: Another way for states to carve out a sovereign digital future would be for them to build on the foundations of historical relationships. We are also looking at developments where states deepen their historical partnerships in new areas to diversify their trade baskets. India and Russia have had strong nuclear, space, and defence ties; however, at the recently concluded St. Petersburg Economic Forum, we saw an enthusiastic conversation on cooperation in IT, cybersecurity, and smart cities between Indian and Russian counterparts. Early this year, the 12th
meeting of the Russian-Indian Working Group on Science and Technology explored synergies in biotechnology, artificial intelligence, quantum technologies, cyber-physical systems, oceanography, medical sciences, and fundamental and applied physics.
: In the 2000s, economic growth, individual freedom, and global connectivity were states’ primary national priorities. Economic growth and connectivity incentivised states to open their economies to multinational corporations. States allowed the big technology platforms to set the norms of engagement in the digital world. Soon, there was a realisation that these platforms operated without accountability to local laws. Malicious actors used these platforms to spread disinformation and manipulate public opinion. Unfortunately, these platforms were deployed by states and non-state actors to achieve their geopolitical ambitions. There have been rising instances of cyberattacks on businesses, government websites, and healthcare establishments. Rising cases of breaches of data privacy through the use of social media platforms have pushed governments to enforce strict data privacy and localisation laws. If technology platforms are in constant conflict with states’ values, such as the rule of law and democratic accountability, then we are looking at a future where systematic restrictions are placed on these technology platforms being able to operate from the respective states’ jurisdictions.
Competitive Strengths and International Cooperation
: States fear overt dependence on foreign technology for economic growth as it gives asymmetrical power to other states to weaponise this when relations are not on a strong footing. Besides sheer economic contingency, historical linkages and shared values, we observe that states are bringing their combined competitive strengths to the table using multilateral institutional frameworks. The digital world has no recognised borders, and therefore, it is difficult to establish responsibility for the behaviour of a particular bad actor. The New Delhi G20 Declaration paved the way for countries to accept the One Future Alliance to equip the LMICs to develop frameworks and strategies to pave their digital futures without any sovereignty risks. In addition, there was an emphasis on agreeing to principles that would govern the responsible deployment of AI for the common good and empower small businesses and farming communities.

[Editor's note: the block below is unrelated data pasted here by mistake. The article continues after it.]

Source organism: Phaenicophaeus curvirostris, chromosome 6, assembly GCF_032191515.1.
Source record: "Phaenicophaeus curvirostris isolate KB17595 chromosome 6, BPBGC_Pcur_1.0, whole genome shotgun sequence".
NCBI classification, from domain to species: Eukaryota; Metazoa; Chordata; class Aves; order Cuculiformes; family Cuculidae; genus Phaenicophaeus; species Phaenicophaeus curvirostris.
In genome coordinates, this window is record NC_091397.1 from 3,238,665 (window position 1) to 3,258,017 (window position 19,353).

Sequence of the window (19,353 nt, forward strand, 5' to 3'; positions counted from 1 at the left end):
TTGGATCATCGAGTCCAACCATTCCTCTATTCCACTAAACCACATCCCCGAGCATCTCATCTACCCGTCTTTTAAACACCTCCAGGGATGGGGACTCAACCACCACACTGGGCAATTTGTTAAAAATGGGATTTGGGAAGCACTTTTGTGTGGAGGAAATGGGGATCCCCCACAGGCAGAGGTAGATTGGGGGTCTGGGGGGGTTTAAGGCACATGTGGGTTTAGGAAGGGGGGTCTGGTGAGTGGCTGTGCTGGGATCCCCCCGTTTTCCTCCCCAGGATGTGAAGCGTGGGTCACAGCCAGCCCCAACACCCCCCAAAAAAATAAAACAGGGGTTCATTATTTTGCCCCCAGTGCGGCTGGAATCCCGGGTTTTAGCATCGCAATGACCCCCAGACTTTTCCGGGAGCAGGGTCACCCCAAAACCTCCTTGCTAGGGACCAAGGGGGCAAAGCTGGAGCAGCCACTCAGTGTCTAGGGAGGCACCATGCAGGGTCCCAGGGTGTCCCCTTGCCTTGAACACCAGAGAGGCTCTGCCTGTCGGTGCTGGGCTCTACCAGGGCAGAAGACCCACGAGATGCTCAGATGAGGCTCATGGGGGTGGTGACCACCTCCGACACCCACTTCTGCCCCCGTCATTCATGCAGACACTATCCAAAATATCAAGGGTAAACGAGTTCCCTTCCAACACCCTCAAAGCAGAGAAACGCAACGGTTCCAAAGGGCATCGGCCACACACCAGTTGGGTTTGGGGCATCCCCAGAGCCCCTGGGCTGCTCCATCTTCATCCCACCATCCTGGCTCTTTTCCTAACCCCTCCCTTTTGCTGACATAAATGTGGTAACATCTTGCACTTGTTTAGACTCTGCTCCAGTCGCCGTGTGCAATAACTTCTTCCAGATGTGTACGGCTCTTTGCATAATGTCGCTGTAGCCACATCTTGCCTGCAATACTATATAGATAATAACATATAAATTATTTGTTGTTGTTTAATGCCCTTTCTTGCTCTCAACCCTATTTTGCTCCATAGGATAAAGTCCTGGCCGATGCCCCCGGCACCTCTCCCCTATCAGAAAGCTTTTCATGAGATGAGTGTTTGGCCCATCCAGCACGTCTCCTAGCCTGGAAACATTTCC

The Indian model of digital public infrastructure (DPI) provides agency to states to pursue the best of private innovation and public accountability. Unlike the private technology platforms, the Indian DPI utilities build using open source architecture in the critical domains of digital identity, payments, banking, and health to ensure that personal data is stored under an established authority. Access to this data is granted with consent from users using a techno-legal approach of Data Empowerment and Protection Architecture (DEPA), which ensures citizens’ own data is protected by laws and that at the same time, data is made available via anonymised and encrypted technologies to private businesses in a cost-effective manner to build innovative models. DPI with DEPA has helped India to balance sovereignty risks and business innovation interests. India has offered this deployment strategy as a global public good to LMICs and developed nations at multilateral and bilateral engagements.
In conclusion, a de-risking strategy is a complex and multifaceted approach that seeks to balance the benefits of self-reliance and interconnectedness. It requires systematic planning, sustainable investment, and international cooperation to navigate the challenges and uncertainties of the digital age while safeguarding national interests. At no point do we consider that a de-risking strategy would lead to digital autarky, as this would go against states’ economic interests and historical partnerships. The de-risking approach follows the classical international theory of managing and avoiding risks. Different states would pursue this differently. However, we do see a consensus in the developing world against the weaponisation of non-traditional security challenges, bringing the security dimension to the equation. States would see long-term national security threats as outweighing short-term economic interests and pursue some form of digital isolationism with a clear demand for technology-sharing agreements and local manufacturing capabilities. We hope this phase of the de-risking strategy is transitory, as states would utilise multilateral forums like BRICS+, G20, and SCO to de-escalate these tensions and build on confidence-building measures to balance sovereignty concerns and avoid an AI-led digital arms race.